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Duck abundance depends on impoundment traits

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This article originally appeared in the Feb. 2008 Ag News and Views newsletter.

Characteristics and management of a pond or marsh influence its ability to attract migratory ducks. Some of the most important considerations are mentioned below.


Impoundments located close to major rivers, waterfowl refuges or preferred crops such as peanuts, rice or corn typically draw more ducks. Duck numbers seem to recharge quicker following disturbances such as hunting when impoundments are located closer to such locales.

Remote impoundments exposed to minimal human activity usually hold more ducks than impoundments exposed to frequent human activity. However, ducks can learn to tolerate human activity when an impoundment is not hunted.


Larger impoundments generally draw and hold more ducks than smaller impoundments.


Shallow impoundments draw more dabbling ducks than deep impoundments. Dabbling ducks prefer to feed by dipping their heads and breasts into the water to feed rather than diving completely under­water. Dabbling ducks include mallard, gadwall, wigeon, pintail, shoveler and teal. A significant percentage of an impoundment should be shallower than 3 feet to attract maximum numbers of dabbling ducks.

Water Quality

Clear water is better than muddy water for duck ponds. It encourages more aquatic plant growth and allows ducks to see food easier.


The presence of abundant duck food plants in water is probably the most important criteria for attracting dabbling ducks. Duck food plants include several submersed aquatic plants, emersed aquatic plants, floating aquatic plants, moist soil plants and flooded terrestrial plants. Clear, shallow water is generally the best approach to encourage submersed and emersed aquatic duck food plants in permanently flooded impoundments.

Livestock Impacts

Livestock activity in an impoundment can be neutral or negative depending upon the characteristics of the impoundment and the amount of impact. When livestock do not affect water clarity or plant community, their influence is usually neutral. Problems can occur when livestock muddy water and eliminate vegetation along the banks. Fencing can eliminate these problems.


A new impoundment with waterfowl goals should include a drawdown structure that allows a manager to manipulate water levels. A drawdown structure allows a pond or marsh to be drawn down 1-3 feet during early spring and summer to encourage the growth of moist soil plants such as smartweeds, barnyard grass and sedges that provide food for dabbling ducks. The impoundment should be refilled during fall to place the moist soil plants in shallow water. However, annual drawdown is not recommended in south-central Oklahoma and north-central Texas unless a dependable water supply is available, due to inconsistent fall rains.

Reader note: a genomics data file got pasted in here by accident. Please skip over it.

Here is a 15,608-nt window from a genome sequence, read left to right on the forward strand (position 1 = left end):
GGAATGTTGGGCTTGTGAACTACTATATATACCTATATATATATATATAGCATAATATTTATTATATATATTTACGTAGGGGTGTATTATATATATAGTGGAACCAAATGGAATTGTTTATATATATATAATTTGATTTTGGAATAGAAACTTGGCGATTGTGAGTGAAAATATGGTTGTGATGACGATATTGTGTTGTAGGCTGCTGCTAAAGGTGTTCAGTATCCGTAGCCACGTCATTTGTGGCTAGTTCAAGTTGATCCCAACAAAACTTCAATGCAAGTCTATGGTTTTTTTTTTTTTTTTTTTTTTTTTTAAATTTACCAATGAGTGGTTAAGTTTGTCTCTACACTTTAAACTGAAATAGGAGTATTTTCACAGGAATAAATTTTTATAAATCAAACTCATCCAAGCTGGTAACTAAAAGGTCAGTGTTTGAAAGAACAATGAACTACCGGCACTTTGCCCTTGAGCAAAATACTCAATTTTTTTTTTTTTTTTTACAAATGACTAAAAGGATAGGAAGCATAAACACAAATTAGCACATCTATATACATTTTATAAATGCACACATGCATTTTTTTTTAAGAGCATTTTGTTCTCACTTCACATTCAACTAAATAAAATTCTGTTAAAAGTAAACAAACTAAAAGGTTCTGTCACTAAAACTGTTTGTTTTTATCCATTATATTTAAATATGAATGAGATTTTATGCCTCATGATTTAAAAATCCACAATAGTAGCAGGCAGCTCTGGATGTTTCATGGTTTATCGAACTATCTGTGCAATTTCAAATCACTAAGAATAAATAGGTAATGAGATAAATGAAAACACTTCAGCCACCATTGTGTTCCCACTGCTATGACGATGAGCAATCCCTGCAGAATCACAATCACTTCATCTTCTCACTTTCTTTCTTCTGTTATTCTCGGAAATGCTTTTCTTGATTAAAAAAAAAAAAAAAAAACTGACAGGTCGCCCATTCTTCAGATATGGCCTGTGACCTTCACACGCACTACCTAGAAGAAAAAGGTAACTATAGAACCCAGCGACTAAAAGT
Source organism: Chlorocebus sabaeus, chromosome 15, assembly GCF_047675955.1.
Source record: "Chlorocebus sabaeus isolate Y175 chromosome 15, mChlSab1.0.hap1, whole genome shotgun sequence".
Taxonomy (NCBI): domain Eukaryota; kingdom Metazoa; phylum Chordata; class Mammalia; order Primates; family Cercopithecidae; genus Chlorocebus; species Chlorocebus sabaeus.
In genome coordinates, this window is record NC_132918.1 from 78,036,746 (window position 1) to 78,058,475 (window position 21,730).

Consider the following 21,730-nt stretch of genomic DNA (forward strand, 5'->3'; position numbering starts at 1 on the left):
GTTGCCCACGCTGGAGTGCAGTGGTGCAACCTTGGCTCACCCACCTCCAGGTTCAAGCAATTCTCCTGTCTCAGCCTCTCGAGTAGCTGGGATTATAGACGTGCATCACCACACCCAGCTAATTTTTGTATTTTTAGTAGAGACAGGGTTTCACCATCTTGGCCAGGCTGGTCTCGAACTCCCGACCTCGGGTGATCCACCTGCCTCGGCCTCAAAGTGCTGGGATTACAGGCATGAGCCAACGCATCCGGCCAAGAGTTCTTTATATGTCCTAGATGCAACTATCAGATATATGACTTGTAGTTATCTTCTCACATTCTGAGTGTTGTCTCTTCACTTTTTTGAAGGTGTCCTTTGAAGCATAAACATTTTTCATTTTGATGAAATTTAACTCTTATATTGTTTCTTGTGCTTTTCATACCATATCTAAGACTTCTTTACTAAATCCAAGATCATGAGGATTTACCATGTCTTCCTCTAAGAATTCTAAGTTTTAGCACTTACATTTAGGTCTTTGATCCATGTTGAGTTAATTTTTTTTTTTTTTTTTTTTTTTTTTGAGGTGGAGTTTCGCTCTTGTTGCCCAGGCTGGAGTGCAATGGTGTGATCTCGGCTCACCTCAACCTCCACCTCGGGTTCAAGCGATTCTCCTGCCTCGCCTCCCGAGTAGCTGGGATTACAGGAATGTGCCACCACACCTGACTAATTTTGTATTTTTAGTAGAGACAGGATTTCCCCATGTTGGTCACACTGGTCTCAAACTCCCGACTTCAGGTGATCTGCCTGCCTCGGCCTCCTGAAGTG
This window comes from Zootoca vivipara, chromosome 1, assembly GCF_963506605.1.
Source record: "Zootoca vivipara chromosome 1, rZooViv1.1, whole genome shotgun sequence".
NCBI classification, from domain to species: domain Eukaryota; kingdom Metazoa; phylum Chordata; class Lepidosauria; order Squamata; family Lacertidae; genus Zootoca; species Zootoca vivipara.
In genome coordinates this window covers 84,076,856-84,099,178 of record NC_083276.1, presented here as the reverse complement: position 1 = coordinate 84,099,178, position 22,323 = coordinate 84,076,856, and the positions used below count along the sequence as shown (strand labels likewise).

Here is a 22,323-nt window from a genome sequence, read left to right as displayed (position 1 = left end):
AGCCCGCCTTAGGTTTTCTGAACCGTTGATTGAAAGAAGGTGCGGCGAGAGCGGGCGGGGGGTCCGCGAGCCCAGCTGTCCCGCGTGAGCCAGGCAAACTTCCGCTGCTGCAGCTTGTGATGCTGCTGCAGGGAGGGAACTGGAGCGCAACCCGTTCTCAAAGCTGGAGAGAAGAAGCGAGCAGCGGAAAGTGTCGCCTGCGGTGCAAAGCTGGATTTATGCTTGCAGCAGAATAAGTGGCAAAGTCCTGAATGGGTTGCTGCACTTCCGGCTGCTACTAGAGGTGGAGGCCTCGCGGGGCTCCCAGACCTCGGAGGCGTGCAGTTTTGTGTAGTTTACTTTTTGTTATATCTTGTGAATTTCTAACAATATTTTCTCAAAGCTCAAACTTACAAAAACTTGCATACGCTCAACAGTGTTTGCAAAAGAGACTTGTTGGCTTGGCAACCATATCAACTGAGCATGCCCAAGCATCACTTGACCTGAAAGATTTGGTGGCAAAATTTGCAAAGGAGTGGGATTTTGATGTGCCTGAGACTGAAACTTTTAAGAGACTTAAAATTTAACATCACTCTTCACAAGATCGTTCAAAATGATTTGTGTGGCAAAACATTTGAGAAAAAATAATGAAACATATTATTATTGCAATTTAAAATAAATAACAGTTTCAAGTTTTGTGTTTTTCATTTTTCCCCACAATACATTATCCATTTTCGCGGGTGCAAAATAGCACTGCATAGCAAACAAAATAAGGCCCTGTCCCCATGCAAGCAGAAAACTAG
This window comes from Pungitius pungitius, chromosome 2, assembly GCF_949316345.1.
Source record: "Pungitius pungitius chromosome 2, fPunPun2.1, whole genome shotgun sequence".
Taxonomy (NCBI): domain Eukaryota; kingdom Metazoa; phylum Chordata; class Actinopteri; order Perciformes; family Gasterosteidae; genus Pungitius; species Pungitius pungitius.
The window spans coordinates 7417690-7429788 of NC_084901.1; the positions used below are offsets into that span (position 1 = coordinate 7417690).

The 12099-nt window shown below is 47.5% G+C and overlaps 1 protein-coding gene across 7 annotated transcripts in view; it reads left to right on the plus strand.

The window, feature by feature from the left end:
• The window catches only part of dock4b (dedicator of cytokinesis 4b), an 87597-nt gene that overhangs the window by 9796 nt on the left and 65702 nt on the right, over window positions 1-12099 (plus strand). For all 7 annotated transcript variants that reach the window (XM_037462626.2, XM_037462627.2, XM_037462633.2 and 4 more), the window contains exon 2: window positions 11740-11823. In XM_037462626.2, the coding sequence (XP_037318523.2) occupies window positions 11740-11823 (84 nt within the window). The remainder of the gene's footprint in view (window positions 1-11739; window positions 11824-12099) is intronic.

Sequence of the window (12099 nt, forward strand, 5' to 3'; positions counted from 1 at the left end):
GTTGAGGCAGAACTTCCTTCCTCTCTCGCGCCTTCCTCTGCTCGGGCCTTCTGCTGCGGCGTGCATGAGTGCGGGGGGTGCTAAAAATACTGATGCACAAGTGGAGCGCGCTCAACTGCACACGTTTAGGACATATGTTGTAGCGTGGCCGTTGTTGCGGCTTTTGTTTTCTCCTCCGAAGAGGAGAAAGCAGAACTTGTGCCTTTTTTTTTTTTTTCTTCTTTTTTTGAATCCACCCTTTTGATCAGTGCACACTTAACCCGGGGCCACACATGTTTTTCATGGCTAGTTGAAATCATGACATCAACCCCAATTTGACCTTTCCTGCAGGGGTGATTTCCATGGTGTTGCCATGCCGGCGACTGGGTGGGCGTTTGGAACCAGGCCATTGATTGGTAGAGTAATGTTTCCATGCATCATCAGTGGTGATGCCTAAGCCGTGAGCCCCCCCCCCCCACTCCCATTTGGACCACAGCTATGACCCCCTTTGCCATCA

Ducks should not be hunted too frequently at an impoundment or it scares them away. I prefer a small impoundment be hunted no more than once per week.


Ducks use a few ponds and marshes that do not fit any of these criteria because some ducks simply select impoundments for resting or roosting purposes. Also, some impoundments with all these criteria may not have ducks when few or no ducks are in the area due to the vagaries of duck migration. However, impoundments with more of these beneficial characteristics generally attract more ducks and attract ducks more consistently than impoundments with few of these characteristics.


Technical assistance for landowners wanting to build or manage impoundments for ducks in southern Oklahoma and north Texas is available from the Noble Research Institute wildlife and fisheries consultants (580.224.6500), Oklahoma Department of Wildlife Conservation (405.521.2739), Texas Parks and Wildlife Department (512.539.4800), USDA Natural Resources Conservation Service (405.742.1204 in Oklahoma and 254.742.9800 in Texas), and U.S. Fish & Wildlife Service (918.382.4511 in Oklahoma and 817.277.1100 in north Texas).

Cost share assistance for wetland restoration, waterfowl marsh construction or waterfowl management has been available from the NRCS Wetland Reserve Program, NRCS Wildlife Habitat Incentives Program, ODWC Wildlife Habitat Improvement Program, and USF&WS Partners for Fish and Wildlife Program. The amount of cost share varies depending upon the program, size and type of project, and wildlife species benefiting from the project.

Mike Porter serves as a senior wildlife and fisheries consultant with Noble Research Institute, where he has worked since 1980. He previously worked as an independent wildlife management consultant in South Texas. Mike has a bachelor’s degree in wildlife and fisheries science and a master’s degree in wildlife science, both from Texas A&M University. He is a Certified Wildlife Biologist and Certified Professional in Range Management. He has strong interest and management experience in rangeland ecology, the Cross Timbers and Prairies Ecoregion, prescribed fire, soil erosion stabilization, recreational leasing, small impoundments, aquatic plants, white-tailed deer, beaver damage prevention, northern bobwhite, eastern bluebird, ducks, snakes, largemouth bass and grass carp.